Paul Nuttall dismisses Mark Reckless controversy as ‘chip paper’ as he drums up support for Ukip in Thanet ahead of KCC elections
PUBLISHED: 15:24 12 April 2017 | UPDATED: 15:24 12 April 2017
The party leader was in a bullish mood as he described Kent as “the heart of Ukip”
Suggestions Ukip could suffer an “absolute wipeout” of its seats on Kent County Council next month have been laughed off by the party’s leader.
Paul Nuttall was on the campaign trail in Margate on Tuesday ahead of the local elections on May 4, as Ukip licks its wounds from the latest in a string of controversies.
Former Rochester and Strood MP Mark Reckless defected from the party last week, in a move which led Conservative MP for South Thanet, Craig Mackinlay, to predict its representation on KCC to be completely blitzed.
Ukip won 17 seats on the council last year but after seeing three party leaders since the EU referendum, an alleged punch-up between MEPs and a number of high-profile defections, its future as a political force has been written off by many.
However, when Kent News sat down with Mr Nuttall this week, the MEP was in a bullish mood and insisted his party still had the ability to spring a surprise.
“It’s all powderpuff, the Reckless stuff,” he said.
“It’s chip paper - here today, gone tomorrow.
“As for Craig Mackinlay, to paraphrase Mandy Rice-Davies, he would say that, wouldn’t he?
“Theresa May is undoubtedly in a honeymoon period, but it isn’t going to last.
“We know that in the long term things are going to be absolutely fine for Ukip and there’s only one way we’re going to go, and that’s up in the polls.
“I’m not going to deny that these are probably the most difficult local elections we’re going to face before 2020, but our candidates are out there working hard and we’ll see what happens.”
Ukip’s reputation has suffered something of a knock in Thanet, where voters have accused the party of reneging on a pre-election promise made in 2015 to re-open Manston Airport.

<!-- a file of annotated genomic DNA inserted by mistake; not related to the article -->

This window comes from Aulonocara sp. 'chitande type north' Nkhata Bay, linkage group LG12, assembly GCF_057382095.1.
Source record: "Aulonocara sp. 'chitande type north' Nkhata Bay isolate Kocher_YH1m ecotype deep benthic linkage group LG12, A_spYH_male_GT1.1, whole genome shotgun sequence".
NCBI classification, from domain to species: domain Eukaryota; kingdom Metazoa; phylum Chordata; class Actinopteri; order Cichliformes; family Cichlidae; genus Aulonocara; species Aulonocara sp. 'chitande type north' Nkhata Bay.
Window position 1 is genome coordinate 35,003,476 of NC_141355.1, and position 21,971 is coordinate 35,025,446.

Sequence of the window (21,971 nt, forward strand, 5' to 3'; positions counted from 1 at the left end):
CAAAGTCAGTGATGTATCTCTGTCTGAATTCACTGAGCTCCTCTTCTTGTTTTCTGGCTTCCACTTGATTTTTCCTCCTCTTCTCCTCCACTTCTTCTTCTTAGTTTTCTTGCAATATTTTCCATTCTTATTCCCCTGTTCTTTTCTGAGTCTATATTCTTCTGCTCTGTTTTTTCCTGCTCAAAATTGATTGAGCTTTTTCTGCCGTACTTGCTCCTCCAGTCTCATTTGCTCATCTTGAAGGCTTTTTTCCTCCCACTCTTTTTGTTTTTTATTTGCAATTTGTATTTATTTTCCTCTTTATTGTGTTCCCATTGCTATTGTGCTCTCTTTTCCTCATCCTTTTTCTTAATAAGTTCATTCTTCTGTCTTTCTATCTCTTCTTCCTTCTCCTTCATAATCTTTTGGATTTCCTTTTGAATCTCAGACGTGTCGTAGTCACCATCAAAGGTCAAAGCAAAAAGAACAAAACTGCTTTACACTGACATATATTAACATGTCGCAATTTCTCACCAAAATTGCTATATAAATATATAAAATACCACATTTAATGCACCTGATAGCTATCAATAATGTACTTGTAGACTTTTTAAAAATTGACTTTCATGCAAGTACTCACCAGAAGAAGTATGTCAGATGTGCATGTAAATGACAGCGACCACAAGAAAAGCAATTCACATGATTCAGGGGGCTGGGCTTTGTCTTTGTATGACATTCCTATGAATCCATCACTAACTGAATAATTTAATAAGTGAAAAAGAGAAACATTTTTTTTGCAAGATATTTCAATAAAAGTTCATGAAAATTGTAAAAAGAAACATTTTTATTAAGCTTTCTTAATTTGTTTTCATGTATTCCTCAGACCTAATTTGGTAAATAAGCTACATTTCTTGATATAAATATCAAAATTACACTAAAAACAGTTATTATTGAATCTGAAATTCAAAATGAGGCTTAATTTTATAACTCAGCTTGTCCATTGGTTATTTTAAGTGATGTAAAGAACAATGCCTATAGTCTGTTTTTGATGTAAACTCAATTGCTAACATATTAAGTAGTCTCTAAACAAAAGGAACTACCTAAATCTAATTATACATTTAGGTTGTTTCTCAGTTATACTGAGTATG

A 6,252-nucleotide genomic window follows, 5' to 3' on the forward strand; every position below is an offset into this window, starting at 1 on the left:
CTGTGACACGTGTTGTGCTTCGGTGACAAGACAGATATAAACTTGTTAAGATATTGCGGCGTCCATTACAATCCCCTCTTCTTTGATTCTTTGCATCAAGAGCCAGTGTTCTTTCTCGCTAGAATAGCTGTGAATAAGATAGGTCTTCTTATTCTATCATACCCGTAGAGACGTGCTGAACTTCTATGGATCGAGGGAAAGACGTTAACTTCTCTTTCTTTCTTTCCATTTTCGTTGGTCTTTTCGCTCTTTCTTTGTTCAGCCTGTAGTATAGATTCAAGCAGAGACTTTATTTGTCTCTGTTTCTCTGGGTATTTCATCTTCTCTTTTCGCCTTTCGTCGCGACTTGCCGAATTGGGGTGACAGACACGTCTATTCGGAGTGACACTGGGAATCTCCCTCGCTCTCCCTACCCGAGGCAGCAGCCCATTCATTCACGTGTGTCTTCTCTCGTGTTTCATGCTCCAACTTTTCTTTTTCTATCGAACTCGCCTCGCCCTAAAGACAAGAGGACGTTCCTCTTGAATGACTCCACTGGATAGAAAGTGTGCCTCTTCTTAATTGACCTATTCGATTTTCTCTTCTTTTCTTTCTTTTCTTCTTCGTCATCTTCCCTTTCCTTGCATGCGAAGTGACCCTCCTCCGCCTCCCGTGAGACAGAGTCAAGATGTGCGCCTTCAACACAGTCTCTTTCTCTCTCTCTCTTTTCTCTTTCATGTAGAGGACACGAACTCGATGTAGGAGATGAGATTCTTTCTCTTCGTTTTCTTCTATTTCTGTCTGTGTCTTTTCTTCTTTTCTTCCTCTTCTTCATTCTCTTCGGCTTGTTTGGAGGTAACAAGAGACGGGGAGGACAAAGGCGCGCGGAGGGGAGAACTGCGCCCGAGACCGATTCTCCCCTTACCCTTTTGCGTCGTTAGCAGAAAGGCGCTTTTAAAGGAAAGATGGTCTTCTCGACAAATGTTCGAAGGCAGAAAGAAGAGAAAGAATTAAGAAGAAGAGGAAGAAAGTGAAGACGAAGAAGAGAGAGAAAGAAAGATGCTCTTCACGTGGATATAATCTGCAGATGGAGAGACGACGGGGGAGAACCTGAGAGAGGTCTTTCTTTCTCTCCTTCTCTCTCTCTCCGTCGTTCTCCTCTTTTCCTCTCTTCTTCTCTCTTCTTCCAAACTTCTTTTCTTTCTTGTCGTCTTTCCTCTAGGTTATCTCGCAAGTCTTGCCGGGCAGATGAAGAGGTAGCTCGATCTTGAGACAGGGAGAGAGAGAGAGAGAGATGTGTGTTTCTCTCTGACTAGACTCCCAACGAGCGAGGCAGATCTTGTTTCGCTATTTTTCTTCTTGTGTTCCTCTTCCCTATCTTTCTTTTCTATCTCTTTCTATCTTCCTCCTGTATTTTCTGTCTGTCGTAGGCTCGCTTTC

Mr Nuttall hinted it may still have a future, and claims his party, which is set to be officially “rebranded” later this year, still has an appeal in a county where it has arguably performed better than anywhere else.
“Just because the leader has a northern accent, doesn’t mean we’re turning our back on the south - this is the heart of Ukip,” he said.
“We’re standing on a good platform of direct democracy, which I think attracts people, particularly post-referendum.
“The fact our councillors are not whipped also plays into our hands because people can be confident that if you elect a Ukip councillor they will stand up for the community above party.
“Our Kent county councillors have prevented town hall fat cats from being paid over £200,000 a year, they have campaigned against building on green belt, campaigned against zero hour contracts - it lines us up for a good campaign.
“I know for a fact from being out with them, they’re getting a good reception on doorsteps.
“The pledges are coming in, it doesn’t seem as if the voters are drifting away, so we’re quite confident we’re going to deliver a decent performance.”